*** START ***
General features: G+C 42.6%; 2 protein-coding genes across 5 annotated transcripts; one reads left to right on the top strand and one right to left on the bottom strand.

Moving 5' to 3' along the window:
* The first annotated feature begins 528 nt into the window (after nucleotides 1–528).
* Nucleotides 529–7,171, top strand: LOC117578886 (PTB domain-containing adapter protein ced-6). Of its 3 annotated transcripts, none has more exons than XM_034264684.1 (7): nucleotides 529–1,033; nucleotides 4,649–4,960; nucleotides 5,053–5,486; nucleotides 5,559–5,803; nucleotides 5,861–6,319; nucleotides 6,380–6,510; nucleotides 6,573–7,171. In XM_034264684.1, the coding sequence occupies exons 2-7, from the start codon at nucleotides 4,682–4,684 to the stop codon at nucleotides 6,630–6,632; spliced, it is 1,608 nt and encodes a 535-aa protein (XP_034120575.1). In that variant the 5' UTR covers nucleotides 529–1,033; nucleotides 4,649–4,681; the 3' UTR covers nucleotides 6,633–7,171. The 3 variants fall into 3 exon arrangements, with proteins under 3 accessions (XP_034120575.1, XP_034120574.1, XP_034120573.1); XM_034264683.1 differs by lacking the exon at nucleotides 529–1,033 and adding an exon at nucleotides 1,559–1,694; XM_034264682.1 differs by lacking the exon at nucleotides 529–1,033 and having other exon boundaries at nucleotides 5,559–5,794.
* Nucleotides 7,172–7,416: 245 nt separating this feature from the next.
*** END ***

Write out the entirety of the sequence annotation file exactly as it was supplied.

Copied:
General features: G+C 42.6%; 2 protein-coding genes across 5 annotated transcripts; one reads left to right on the top strand and one right to left on the bottom strand.

Moving 5' to 3' along the window:
* The first annotated feature begins 528 nt into the window (after nucleotides 1–528).
* Nucleotides 529–7,171, top strand: LOC117578886 (PTB domain-containing adapter protein ced-6). Of its 3 annotated transcripts, none has more exons than XM_034264684.1 (7): nucleotides 529–1,033; nucleotides 4,649–4,960; nucleotides 5,053–5,486; nucleotides 5,559–5,803; nucleotides 5,861–6,319; nucleotides 6,380–6,510; nucleotides 6,573–7,171. In XM_034264684.1, the coding sequence occupies exons 2-7, from the start codon at nucleotides 4,682–4,684 to the stop codon at nucleotides 6,630–6,632; spliced, it is 1,608 nt and encodes a 535-aa protein (XP_034120575.1). In that variant the 5' UTR covers nucleotides 529–1,033; nucleotides 4,649–4,681; the 3' UTR covers nucleotides 6,633–7,171. The 3 variants fall into 3 exon arrangements, with proteins under 3 accessions (XP_034120575.1, XP_034120574.1, XP_034120573.1); XM_034264683.1 differs by lacking the exon at nucleotides 529–1,033 and adding an exon at nucleotides 1,559–1,694; XM_034264682.1 differs by lacking the exon at nucleotides 529–1,033 and having other exon boundaries at nucleotides 5,559–5,794.
* Nucleotides 7,172–7,416: 245 nt separating this feature from the next.